Entoloma incanum (Fr.) Hesler - Mousepee Pinkgill

Phylum: Basidiomycota - Class: Agaricomycetes - Order: Agaricales - Family: Entolomataceae

Entoloma incanum, Mousepee Pinkgill

With its greenish stem and an odour reminiscent of caged mice, Entoloma incanum is one of the few small grassland pinkgills that can be identified in the field withconfidence.

Entoloma incanum, Wales UK

Cap colour is an unreliable identification character, because some are yellow, other greyish-brown, greenish-brown or in some cases bluish-brown, so the nose is much more important than the eyes when you find what appears to be the Mousepee Pinkgill.

Entoloma incanum, southern England


This attractive little grassland mushroom is an uncommon find in Britain and Ireland, although it is quite widely distributed. Entoloma incanum occurs also throughout much of mainland Europe, where it is rarely more than an occasional find, and in parts of North America.

Taxonomic history

When in 1821 Elias Magnus Fries described this species he gave it the scientific (binomial) name Agaricus incanus. (Most gilled mushrooms were, in those early days of fungal taxonomy, initially placed in a gigantic Agaricus genus most of whose occupants have since been redistributed across many new genera.)

It was American Mycologist Lexemuel Ray Hesler (1888 - 1977) who, in 1967, transferred this species to its present genus, whereupon its scientific name became Entoloma incanum .

Synonyms of Entoloma incanum include Agaricus murinus Sowerby, Agaricus incanus Fr., Agaricus sowerbyi Berk., Agaricus euchlorus Lasch, Leptonia euchlora (Lasch) P. Kumm., Leptonia incana (Fr.) Gillet, and Leptonia incana var. citrina D.A. Reid.

Entoloma incanum, south-west England


The generic name Entoloma comes from ancient Greek words entos, meaning inner, and lóma, meaning a fringe or a hem. It is a reference to the inrolled margins of many of the mushrooms in this genus.

The specific epithet incanum comes from the Latin adjective incanus, which means grey or hoary.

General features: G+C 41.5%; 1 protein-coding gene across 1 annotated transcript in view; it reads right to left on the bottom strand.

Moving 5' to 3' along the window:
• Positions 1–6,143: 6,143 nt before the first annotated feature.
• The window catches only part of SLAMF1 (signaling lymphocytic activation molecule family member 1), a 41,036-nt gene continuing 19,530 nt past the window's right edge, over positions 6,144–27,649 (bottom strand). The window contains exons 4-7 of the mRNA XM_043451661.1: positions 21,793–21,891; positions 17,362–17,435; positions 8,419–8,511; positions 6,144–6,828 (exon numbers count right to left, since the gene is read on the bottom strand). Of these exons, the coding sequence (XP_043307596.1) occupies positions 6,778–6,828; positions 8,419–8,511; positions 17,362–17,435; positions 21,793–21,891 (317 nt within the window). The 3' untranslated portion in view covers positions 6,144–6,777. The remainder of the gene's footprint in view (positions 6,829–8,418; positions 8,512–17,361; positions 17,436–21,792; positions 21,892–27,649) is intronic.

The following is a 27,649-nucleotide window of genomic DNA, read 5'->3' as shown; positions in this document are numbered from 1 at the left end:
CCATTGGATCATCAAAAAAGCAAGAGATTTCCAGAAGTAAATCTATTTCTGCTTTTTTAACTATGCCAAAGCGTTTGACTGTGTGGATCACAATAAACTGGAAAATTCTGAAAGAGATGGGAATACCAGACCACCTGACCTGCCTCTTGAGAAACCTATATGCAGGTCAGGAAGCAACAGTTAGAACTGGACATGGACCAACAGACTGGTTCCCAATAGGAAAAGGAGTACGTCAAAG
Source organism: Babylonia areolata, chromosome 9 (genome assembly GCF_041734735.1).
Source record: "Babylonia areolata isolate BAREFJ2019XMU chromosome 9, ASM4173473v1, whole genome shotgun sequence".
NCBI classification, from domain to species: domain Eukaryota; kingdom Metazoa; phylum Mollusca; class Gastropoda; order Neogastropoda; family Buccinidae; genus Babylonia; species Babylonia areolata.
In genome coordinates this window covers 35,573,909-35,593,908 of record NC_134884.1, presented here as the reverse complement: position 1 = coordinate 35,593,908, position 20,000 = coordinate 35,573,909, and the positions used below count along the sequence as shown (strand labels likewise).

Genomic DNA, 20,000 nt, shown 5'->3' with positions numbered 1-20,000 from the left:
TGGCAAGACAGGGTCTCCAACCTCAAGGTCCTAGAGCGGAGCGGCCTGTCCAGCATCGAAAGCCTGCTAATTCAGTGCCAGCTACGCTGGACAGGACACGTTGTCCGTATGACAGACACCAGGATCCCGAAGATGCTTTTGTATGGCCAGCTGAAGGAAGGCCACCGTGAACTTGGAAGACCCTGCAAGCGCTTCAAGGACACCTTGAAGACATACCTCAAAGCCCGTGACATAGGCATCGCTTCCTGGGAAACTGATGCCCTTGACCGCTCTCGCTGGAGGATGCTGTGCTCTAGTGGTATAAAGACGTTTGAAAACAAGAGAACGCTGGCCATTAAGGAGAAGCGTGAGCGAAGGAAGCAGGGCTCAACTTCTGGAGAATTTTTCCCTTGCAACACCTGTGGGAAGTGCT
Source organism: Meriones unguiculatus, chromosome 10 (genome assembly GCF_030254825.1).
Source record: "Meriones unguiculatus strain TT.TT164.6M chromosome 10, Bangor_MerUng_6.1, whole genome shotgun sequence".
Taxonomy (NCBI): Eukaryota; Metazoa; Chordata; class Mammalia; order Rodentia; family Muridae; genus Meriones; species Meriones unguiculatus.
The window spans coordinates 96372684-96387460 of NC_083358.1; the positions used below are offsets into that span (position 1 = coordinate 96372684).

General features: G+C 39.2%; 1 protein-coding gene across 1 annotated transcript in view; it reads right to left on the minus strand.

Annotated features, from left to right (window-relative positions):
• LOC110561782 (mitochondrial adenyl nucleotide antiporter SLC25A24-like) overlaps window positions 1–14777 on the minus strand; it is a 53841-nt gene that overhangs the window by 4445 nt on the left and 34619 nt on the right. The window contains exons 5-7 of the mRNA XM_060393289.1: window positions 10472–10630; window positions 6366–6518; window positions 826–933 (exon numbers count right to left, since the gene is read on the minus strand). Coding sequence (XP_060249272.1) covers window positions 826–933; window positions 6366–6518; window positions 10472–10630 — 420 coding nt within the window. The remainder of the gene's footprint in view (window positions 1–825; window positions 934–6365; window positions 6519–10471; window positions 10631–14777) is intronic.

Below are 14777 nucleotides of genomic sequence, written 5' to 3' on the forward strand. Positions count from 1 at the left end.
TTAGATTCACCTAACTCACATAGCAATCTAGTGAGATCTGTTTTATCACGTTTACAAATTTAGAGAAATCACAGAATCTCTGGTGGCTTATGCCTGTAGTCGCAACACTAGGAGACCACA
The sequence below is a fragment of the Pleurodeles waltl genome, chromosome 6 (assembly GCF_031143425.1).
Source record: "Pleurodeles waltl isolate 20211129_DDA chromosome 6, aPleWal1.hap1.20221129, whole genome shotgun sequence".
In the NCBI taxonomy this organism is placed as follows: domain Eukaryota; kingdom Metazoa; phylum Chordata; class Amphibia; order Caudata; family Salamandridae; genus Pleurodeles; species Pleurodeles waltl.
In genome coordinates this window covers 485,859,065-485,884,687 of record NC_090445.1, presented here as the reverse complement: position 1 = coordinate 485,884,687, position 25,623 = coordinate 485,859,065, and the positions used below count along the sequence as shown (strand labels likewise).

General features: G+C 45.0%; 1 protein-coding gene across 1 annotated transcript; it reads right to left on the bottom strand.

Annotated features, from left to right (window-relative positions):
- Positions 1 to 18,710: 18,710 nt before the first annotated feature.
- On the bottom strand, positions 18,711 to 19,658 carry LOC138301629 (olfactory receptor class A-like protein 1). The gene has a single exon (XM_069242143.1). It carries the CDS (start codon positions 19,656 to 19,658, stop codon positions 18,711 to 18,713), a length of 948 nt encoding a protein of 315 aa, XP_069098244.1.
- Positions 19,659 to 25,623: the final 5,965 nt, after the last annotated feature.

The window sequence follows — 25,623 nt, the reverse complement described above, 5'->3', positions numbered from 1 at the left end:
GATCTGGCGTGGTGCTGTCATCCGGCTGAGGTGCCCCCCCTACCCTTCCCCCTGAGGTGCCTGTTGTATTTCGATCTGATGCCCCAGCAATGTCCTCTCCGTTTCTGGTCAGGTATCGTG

Identification guide

Cap of Entoloma incanum


1 to 4cm across; initially conical or hemispherical becoming broadly convex with a slight central depression; greenish-yellow soon fading to yellowish-brown or olive-brown, darker towards the centre; translucently striate.

The yellowish flesh is thin and very fragile; it turns blue-green when bruised.


Gills of Entoloma incanum


Fairly distant, adnate; whitish or tinged green at first, maturing greyish-pink, turning blue-green when bruised.

Stem of Entoloma incanum


Cylindrical sometimes tapering towards the apex; 2 to 8cm long and 1 to 4mm in diameter; smooth fibrillose towards the base; greenish-yellow becoming bluish-green when handled; no stem ring.

Spores of Entoloma incanum


Angular, mostly six-sided, thin-walled; 7-12.5 x 5-8μm; inamyloid.

Show larger image

Spore print

Brownish pink.


Odour of mice; taste not distinctive.

Habitat & Ecological role

Saprobic in unimproved grassland and in woodland glades, mainly on alkaline soils.


Fruiting summer and autumn in Britain and Ireland.

Similar species

Entoloma serrulatum has blue-black gill edges.

There are several other bluish Entoloma species, although they are rare finds; key identification features include spore shapes and sizes and the form and dimensions of cystidia on the gill edges.

Culinary Notes

Entoloma incanum is a toxic toadstool and is not to be collected for eating. (Its small size and relative scarcity are two more good reasons for not gathering this mushroom other than when necessary for research purposes.)

Reference Sources

Knudsen H., Vesterholt J. (eds) Funga Nordica: agaricoid, boletoid and cyphelloid genera - Nordsvamp, 2008

Dictionary of the Fungi; Paul M. Kirk, Paul F. Cannon, David W. Minter and J. A. Stalpers; CABI, 2008

Taxonomic history and synonym information on these pages is drawn from many sources but in particular from the British Mycological Society's GB Checklist of Fungi.


This page includes pictures kindly contributed by Simon Harding.

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